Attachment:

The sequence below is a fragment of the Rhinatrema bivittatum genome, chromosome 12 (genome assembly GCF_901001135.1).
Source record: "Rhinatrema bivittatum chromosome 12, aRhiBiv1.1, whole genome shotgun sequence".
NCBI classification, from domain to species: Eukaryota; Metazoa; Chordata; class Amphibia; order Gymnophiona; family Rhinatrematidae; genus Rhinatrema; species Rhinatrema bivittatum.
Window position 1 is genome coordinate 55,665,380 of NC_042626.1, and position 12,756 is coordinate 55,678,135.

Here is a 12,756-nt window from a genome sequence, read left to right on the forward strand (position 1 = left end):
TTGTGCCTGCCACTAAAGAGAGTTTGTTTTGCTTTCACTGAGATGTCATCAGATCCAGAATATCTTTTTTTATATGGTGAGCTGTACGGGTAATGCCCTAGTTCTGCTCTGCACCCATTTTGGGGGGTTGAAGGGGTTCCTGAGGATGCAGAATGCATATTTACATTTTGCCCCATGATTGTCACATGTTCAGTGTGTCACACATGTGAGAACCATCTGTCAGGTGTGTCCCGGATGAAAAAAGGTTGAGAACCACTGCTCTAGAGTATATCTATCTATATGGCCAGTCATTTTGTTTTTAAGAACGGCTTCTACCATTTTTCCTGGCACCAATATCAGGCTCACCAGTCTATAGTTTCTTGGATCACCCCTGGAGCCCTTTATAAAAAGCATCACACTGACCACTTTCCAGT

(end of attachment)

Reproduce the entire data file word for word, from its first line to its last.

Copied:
The sequence below is a fragment of the Rhinatrema bivittatum genome, chromosome 12 (genome assembly GCF_901001135.1).
Source record: "Rhinatrema bivittatum chromosome 12, aRhiBiv1.1, whole genome shotgun sequence".
NCBI classification, from domain to species: Eukaryota; Metazoa; Chordata; class Amphibia; order Gymnophiona; family Rhinatrematidae; genus Rhinatrema; species Rhinatrema bivittatum.
Window position 1 is genome coordinate 55,665,380 of NC_042626.1, and position 12,756 is coordinate 55,678,135.

Here is a 12,756-nt window from a genome sequence, read left to right on the forward strand (position 1 = left end):
TTGTGCCTGCCACTAAAGAGAGTTTGTTTTGCTTTCACTGAGATGTCATCAGATCCAGAATATCTTTTTTTATATGGTGAGCTGTACGGGTAATGCCCTAGTTCTGCTCTGCACCCATTTTGGGGGGTTGAAGGGGTTCCTGAGGATGCAGAATGCATATTTACATTTTGCCCCATGATTGTCACATGTTCAGTGTGTCACACATGTGAGAACCATCTGTCAGGTGTGTCCCGGATGAAAAAAGGTTGAGAACCACTGCTCTAGAGTATATCTATCTATATGGCCAGTCATTTTGTTTTTAAGAACGGCTTCTACCATTTTTCCTGGCACCAATATCAGGCTCACCAGTCTATAGTTTCTTGGATCACCCCTGGAGCCCTTTATAAAAAGCATCACACTGACCACTTTCCAGT